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Pathology chapter 03


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Describe the cell cycle and define the single-lettered abbreviations (M, G0, G1, S, G2).
The cell cycle consists of G1 (presynthetic), S (DNA synthesis), G2 (premitotic), and M (mitotic) phases. Quiescent cells are in a plhysiologic state called G0. Therefore the cell cycle is G1(<>G0)<>S<>G2<>M<>G1
Describe the term labile cells
Labile is continuously dividing tissues in which cells proliferate throughout life, replacing those that are destroyed. Cells/tissues that fall into this category are: hematopoietic, epithelial.
Describe the term Stable cells
Stable (or quiescent) tissues normally have a low level of replication, however, cells from these tissues can undergo rapid division in response to stimuli and are thus capable of reconstituting the tissue of origin. Cells/tissues in this category are: smooth muscle, glandular parenchymal, glial, osseous and chondroid, connective
Describe the term Permanent cells
Permanent (nondividing) tissues containing cells that have left the cell cycle and cannot undergo mitotic division in postnatal life. Cells/tissues in this category are: skeletal and cardiac muscle, neuronal
What stimulates collagen synthesis
PDGF, FGF, IL-1, and TNF
Discuss the basic aspects of collagen synthesis
Procollagen is hydroxylated (requiring Vitamin C) and, subsequently, three procollagen chains align in phase to form the triple helix. Procollagen is secreted from the cell and cleaved by proteases to form the basic unit of fibrils. Collagen fibril formation is associated with the oxidation of specific lysine and hydroxylysine residues by extracellular enzyme (lysyl oxidase), thus stabilizing the array that is characteristic of collagen
Discuss the basic aspects of collage degradation
Degradation of collagen and other ECM proteins is achieved by a family of matrix metalloproteinases (MMPs), which are dependent on zinc ions for their activity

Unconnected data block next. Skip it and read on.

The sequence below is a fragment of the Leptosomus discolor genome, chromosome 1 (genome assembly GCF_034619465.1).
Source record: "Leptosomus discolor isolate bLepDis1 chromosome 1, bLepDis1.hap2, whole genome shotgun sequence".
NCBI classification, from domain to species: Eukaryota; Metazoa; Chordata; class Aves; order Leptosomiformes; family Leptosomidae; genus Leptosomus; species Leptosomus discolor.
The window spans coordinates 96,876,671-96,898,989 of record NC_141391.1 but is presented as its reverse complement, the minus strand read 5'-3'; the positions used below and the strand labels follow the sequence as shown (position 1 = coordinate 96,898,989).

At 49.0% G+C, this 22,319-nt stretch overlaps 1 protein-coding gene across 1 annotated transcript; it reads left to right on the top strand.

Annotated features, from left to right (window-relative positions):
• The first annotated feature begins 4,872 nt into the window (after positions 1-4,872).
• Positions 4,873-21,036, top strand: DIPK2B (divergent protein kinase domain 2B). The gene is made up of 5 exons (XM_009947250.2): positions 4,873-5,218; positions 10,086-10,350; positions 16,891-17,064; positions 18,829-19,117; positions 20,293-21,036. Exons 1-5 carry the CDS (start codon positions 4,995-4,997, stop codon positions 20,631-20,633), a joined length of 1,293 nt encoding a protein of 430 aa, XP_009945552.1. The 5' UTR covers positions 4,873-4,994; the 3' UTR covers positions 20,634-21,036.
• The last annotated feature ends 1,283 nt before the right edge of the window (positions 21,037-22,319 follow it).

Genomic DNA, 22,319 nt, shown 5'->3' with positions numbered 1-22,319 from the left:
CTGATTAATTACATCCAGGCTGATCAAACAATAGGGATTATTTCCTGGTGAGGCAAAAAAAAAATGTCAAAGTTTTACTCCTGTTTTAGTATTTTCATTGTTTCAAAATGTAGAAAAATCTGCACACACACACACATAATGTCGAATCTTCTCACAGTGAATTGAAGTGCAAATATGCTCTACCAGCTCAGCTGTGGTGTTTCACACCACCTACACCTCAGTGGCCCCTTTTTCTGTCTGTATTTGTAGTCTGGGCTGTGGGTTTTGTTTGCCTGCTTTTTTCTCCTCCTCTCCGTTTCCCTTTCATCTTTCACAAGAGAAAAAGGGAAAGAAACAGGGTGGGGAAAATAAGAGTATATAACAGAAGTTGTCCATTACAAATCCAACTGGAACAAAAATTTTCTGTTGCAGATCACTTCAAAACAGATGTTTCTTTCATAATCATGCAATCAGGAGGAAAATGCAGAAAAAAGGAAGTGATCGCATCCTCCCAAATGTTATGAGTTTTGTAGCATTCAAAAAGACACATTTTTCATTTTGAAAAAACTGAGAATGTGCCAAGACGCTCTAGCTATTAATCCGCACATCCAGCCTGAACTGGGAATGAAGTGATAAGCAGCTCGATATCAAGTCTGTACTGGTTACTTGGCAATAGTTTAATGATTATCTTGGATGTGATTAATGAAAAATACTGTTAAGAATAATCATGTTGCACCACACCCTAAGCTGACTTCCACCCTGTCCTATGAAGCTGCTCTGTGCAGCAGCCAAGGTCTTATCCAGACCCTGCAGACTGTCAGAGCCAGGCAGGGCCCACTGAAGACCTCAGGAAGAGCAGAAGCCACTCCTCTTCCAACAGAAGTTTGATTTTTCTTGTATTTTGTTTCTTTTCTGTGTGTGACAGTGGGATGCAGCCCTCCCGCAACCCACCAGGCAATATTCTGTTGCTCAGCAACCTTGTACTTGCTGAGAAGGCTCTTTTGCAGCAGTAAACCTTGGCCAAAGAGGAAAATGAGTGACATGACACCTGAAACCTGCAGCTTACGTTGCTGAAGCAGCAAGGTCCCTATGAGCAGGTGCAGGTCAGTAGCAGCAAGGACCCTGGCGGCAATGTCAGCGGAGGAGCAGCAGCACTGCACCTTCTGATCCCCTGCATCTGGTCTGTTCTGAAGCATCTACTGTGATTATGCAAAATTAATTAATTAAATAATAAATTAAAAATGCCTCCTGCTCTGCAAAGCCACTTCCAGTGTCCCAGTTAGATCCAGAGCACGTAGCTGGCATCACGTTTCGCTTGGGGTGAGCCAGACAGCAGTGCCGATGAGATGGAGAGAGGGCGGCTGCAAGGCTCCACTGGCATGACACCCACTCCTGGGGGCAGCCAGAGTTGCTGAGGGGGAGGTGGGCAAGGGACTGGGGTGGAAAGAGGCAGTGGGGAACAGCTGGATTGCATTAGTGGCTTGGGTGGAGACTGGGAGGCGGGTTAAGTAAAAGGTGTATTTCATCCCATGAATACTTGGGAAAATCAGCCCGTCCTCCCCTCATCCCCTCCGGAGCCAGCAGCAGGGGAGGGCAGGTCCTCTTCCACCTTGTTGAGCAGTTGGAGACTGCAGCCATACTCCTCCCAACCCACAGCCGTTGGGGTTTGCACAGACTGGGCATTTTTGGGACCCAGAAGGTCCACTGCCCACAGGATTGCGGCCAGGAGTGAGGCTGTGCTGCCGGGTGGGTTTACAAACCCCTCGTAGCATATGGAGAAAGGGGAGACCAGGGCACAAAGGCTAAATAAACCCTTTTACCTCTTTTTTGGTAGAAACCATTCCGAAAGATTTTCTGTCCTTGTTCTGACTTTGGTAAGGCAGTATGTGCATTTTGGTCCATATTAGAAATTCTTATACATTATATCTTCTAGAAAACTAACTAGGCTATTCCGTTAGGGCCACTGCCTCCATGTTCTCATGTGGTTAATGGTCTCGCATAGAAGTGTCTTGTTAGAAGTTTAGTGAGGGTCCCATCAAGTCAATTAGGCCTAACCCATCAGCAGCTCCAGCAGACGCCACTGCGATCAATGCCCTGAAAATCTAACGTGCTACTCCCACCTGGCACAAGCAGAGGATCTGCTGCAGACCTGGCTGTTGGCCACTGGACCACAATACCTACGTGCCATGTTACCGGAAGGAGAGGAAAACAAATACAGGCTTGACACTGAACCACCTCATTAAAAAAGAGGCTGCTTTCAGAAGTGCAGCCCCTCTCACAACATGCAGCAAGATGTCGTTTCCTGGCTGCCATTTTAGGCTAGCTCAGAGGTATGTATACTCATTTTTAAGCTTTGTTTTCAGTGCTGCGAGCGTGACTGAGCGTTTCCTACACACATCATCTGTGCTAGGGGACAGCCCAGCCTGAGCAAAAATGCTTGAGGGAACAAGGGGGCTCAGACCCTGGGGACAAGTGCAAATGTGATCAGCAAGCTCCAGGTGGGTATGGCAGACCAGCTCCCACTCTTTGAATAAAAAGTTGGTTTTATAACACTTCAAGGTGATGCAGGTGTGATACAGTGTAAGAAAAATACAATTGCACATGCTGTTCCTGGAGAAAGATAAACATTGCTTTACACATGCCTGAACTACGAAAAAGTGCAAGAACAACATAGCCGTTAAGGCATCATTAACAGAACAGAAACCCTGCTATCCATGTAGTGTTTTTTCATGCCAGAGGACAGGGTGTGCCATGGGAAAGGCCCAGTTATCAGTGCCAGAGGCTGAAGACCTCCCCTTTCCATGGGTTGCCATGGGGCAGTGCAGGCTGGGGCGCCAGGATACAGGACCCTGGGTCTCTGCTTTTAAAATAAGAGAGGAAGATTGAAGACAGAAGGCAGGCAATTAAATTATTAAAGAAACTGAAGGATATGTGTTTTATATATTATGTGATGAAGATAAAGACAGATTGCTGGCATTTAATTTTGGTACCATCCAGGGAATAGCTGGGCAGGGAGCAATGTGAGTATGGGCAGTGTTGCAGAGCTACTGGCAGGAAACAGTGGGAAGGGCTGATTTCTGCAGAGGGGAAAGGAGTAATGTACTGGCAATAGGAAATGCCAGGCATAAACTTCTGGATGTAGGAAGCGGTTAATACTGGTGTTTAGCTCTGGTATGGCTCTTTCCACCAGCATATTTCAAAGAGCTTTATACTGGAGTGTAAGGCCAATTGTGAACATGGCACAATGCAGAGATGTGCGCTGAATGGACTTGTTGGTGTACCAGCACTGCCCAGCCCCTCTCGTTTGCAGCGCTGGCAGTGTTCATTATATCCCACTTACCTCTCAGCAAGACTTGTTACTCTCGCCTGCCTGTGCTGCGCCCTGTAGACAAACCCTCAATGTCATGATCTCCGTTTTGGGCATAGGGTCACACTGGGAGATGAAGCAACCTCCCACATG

Discuss the basic aspects of collagen function
Fibrillar collagens form a major portion of the connective tissue in repair sites and are important for the development of strength in healing wounds. Types I, II, and III are interstitial, or fibrillar, collage; Type IV collagen is nonfibrillar (it forms sheets instead of fibrils) and is the main component of the basement membrane. Type I is found in connective tissue of skin, bone, tendons, and ligaments; Type II is found in cartilage; Type III is found in connective tissue of organs, smooth muscle, and blood vessels.
Discuss the basement membranes with regard to morphology, composition, and function
BMs are produced by epithelial and mesenchymal cells and are closely associated with the cell surface. They consist of a network of amorphous nonfibrillar collagen (Type IV), laminin, heparan sulfate, proteoglycan, and other glycoproteins. They function to anchor the cells/tissues in place and regulate what passes out of (and into the cells).
What is resolution
the arrest of an inflammatory process without suppuration; the absorption or breaking down and removal of the products of inflammation or of a new growth
What is regeneration
the growth of cells and tissues to replace lost structures. One example would be the process that occurs in the liver after partial hepatectomy. Can occur as quickly as within one week and occurs via hepatocyte proliferation (as well as replication of Kupffer cells, endothelial cells, and stellate cells). The ultimate outcome is the replacement of lost structures.
What is repair
a process that restores tissue to its original state; it contains the damage, eliminates the damaging stimulus, removes injured tissue, and initiates the deposition of ECM components in the area of injury. It begins as early as 24 hours after injury (if resolution has not occurred)-fibroblasts and endothelial cells begin proliferating forming granulation tissue
What is organization
In parenchymal organs, the replacement of inflammatory infiltrates by granulation tissue and ultimately fibrosis. Occurs in cirrhosis of the liver and in some forms of coal-induced lung disease. Ultimately the outcome is the replacement of functioning tissue with fibrosis.
State the role of collagen in the ECM
Provides the extracellular framework for all multicellular organisms. Important in forming the basement membrane and also in meshworks and as anchors in epidermal-dermal junctions, cartilage, and blood vessel walls
State the role of laminin in the ECM
most abundant glycoprotein in the basement membrane and has binding domains for both ECM and cell-surface receptors
State the role of elastin in the ECM
Provides the ability of tissue to recoil. Fibers can stretch several times their length and then return to their original size after the release of tension. Found in the walls of large blood vessels, skin, and ligaments
State the role of integrin in the ECM
Bind both to matrix proteins and laminin, mediating adhesiveness b/t cells and ECM as well as to adhesive proteins in other cells, establishing cell-cell contacts
State the role of fibrillin in the ECM
glycoprotein that associates with itself or other components of the ECM to form the scaffolding for the deposition of elastin and the assembly of elastic fibers